Myth 1: “I cannot be a mentor.”
When you think about being a mentor you might think "I do not have anything to share" or "I do not have enough time." We all have something to share. Our experiences when shared can help others grow. Don't hold yourself back from experiencing the rewards of being a mentor.
Myth 2: Mentorship can only be in a professional setting
Many companies promote mentorship today, which is great. However, there is a more significant opportunity in our private communities. Think about all how you can make a difference in your professional and private setting.
Myth 3: There are no potential mentees around me
Typically, after we have moved on from not believing we can be a great mentor, then we think no one around us needs mentorship. Look around you, who are the girls/women that come to you for advice? Who are the people you want to help grow? I am sure you have someone in mind.
Why should you become a mentor?
There are many benefits for a mentor and mentee in a mentorship relationship
For you the mentor
5 simple steps to becoming a great Mentor
Step 1: Prepare yourself
Before you embark on this journey, be clear on what value you want to derive from a mentorship relationship.
Step 2: Identify areas you want to mentor in
Be clear on what you want to offer your mentees. Identify your mentorship areas by doing the following:
Step 3: Seek out potential mentees
As with every relationship, it is essential to choose your mentees carefully. Remember even your peers might be great mentees.
Step 4: Start your mentorship relationship
Once you and your mentee decide to start a mentorship relationship - make it official and start working together. To make your mentorship relationship effective, consider doing the following:
Step 5: Learn, Adjust and Pivot
Be prepared to adjust and make changes to your mentorship relationship to ensure you and your mentee are getting value. The mentorship relationship might not meet the objectives set. It is important to reevaluate and make changes accordingly. Mentorship is a learning journey; we can all get better at being mentors through practice.
Call to action - Become a mentor
I want to challenge you to kick-off your mentorship journey. Identify a mentee within the next three months, start mentoring and share your experience with me.
Lately, I have been exploring different ways to start building the Her perspective community. In my research of different formats, Mastermind groups stood out to me in different ways. I liked the collaborative nature and the fact that all members could contribute their diverse skills and perspectives encouraged me a lot.
In the spirit of "if you want to be part of a community that doesn't exist build one," I am starting Mastermind groups for women.
Revisiting why I started this platform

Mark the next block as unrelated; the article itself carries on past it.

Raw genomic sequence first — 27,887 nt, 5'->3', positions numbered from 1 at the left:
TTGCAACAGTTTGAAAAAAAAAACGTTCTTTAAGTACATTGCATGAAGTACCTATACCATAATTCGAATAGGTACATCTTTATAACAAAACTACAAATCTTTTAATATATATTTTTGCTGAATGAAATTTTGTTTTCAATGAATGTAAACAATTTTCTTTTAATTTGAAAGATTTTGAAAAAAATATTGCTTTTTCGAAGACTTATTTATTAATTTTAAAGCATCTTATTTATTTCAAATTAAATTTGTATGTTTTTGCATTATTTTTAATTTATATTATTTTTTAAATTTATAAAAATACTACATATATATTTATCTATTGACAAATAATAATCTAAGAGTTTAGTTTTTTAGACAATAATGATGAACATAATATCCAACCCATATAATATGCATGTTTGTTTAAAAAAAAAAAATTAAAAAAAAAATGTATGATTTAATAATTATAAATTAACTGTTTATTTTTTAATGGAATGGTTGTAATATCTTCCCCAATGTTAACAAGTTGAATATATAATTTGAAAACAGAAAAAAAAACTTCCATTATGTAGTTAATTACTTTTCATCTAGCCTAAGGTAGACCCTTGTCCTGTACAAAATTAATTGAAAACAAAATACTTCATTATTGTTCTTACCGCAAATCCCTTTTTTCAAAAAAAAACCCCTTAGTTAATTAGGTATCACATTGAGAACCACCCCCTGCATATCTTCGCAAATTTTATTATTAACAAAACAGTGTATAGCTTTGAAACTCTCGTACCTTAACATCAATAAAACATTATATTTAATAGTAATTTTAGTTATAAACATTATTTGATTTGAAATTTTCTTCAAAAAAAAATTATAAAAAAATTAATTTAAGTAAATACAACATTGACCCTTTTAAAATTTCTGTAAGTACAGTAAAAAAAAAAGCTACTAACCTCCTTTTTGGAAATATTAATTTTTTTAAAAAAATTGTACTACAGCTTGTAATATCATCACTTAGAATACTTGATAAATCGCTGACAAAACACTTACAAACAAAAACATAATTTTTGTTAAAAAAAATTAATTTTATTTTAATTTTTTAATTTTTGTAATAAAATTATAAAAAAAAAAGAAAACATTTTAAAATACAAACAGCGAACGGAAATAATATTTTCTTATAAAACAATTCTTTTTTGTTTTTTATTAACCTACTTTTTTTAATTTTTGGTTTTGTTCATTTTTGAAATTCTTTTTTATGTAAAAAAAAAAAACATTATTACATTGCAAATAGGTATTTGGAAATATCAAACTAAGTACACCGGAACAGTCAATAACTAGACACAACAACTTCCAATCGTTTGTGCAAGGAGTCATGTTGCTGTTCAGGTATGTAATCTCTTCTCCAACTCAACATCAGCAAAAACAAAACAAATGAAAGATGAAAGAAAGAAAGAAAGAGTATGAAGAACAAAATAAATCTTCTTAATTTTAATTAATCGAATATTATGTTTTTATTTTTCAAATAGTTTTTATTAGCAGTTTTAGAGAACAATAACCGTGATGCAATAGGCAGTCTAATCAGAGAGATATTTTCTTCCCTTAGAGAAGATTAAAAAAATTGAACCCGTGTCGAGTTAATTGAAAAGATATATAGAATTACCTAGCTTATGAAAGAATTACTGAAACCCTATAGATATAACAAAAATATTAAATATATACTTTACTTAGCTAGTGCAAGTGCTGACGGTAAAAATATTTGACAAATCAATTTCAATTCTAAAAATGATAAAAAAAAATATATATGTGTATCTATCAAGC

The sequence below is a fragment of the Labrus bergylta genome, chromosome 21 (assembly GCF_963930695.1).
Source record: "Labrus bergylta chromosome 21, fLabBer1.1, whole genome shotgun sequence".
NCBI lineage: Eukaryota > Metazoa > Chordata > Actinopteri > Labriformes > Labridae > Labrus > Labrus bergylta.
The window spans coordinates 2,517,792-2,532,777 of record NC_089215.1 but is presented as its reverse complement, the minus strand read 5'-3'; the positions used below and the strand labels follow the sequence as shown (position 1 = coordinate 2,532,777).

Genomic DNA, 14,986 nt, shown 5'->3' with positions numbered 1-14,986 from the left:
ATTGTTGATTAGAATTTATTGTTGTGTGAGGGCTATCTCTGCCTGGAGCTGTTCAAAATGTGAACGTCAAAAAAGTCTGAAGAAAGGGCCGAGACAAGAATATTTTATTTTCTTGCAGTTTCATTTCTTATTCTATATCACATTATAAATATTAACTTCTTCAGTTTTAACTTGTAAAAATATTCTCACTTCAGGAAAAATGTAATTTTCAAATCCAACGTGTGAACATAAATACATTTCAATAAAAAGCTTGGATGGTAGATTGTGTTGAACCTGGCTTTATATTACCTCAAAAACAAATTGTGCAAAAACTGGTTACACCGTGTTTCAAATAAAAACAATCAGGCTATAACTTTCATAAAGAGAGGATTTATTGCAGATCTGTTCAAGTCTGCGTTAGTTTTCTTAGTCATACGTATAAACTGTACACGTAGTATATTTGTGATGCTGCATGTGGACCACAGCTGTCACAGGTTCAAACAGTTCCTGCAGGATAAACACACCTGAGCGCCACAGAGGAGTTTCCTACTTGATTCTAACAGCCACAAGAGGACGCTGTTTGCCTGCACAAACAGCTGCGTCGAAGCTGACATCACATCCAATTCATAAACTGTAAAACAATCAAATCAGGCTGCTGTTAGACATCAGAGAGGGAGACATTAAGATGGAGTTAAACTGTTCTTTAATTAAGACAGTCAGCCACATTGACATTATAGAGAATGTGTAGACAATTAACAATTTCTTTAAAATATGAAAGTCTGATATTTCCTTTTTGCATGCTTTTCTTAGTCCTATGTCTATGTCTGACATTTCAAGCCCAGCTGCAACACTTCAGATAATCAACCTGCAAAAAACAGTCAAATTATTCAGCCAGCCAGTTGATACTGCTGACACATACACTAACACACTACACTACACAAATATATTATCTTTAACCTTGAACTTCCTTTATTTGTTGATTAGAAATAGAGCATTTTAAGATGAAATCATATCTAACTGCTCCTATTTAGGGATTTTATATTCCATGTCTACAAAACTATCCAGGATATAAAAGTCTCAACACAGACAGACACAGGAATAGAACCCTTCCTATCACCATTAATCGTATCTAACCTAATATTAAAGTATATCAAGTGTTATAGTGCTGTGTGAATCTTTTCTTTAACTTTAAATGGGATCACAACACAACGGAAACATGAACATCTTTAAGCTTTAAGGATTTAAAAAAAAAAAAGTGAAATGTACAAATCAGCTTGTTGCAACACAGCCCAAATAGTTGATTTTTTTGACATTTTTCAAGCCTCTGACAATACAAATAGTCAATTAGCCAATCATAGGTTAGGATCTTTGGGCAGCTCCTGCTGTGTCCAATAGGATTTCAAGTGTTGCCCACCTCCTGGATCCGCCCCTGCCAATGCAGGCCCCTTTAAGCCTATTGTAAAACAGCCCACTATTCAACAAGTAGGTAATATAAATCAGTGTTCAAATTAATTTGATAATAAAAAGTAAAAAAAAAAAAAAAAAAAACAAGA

In my first blog post titled What I want from my blog, I shared the following objectives:
What is a Mastermind Group?
Why am I starting Mastermind Groups?
The mission of the Her Perspective Mastermind groups is to connect women who can help one another achieve their goals in specific areas of their lives.
Why join a Mastermind Group?
There are so many benefits of joining mastermind groups, such as:
Starting point: What I heard?
Earlier this month I polled 20 women in my network to probe interest in joining a mastermind group, and this is what they said
Top 3 main reasons why ladies will join a mastermind group is:
Call to action
If you are interested in achieving your goals faster, please fill out the Mastermind Groups Survey. I have linked some vast resources to help you discover the opportunities Mastermind groups present.
Over the next months I am committed to doing the following:
Do you have a financial plan?
Recently at an event I attended, I heard a scary statistic - "20% percent of women are comfortable with their financial knowledge. The number is low because they lack planning or fail to take action" (Source: 2015 Insurance Barometer Study). The good news is "Women are eager for information about financial planning and investing - 92% of women want to learn more about financial planning" (Source: Money fit women study).
Continuing the "Her Finances" series, let’s discuss a tool that will help us take control of our finances and achieve our financial goals- Financial planning. In this post, I will focus on what a financial plan is, how to create your financial plan, the continuous process of financial planning and share some resources for additional research.
I encourage you to say the following about your financial journey:
What is Financial Planning?
There are many definitions of financial planning. Here are some that I liked:
Why do you need a financial plan?
Creating and managing your financial plan has many benefits. A financial plan will help you:
My financial planning journey
Until about three years ago my financial planning was focused primarily on growing my emergency fund and my savings. I set goals that I wanted to achieve and worked towards them. My commitment made me very successful in achieving my saving goals.
With my move to the US in 2015, I began to re-evaluate my financial goals, get exposure to other options and widen my perspective on financial planning. I updated my financial plan and started educating myself on different ways to achieve my financial goals. A few new areas I discovered were saving for retirement and investing in stocks. I am looking forward to exploring more areas as I learn more.
Six simple steps to start your financial planning
Step 1: Know your current financial situation
Start by being very transparent about your current financial situation. Before you begin setting your goals, you need to take stock of where you are today. Knowing your financial status will help you establish your starting point and set you up for success. Include your income, debt, current savings as well as other financial commitments.
Step 2: Define your financial goals
What are your financial goals? To be successful, you need to know what you are working towards. In my research on financial planning, I found the following essential categories: Savings, Debt, Emergency Fund, Investments, and Retirements.
Step 3: Create a financial plan
Like with everything we want to take control of, we need a plan. A financial plan helps you achieve your financial goals more efficiently. Set target dates and milestones to achieve your goals.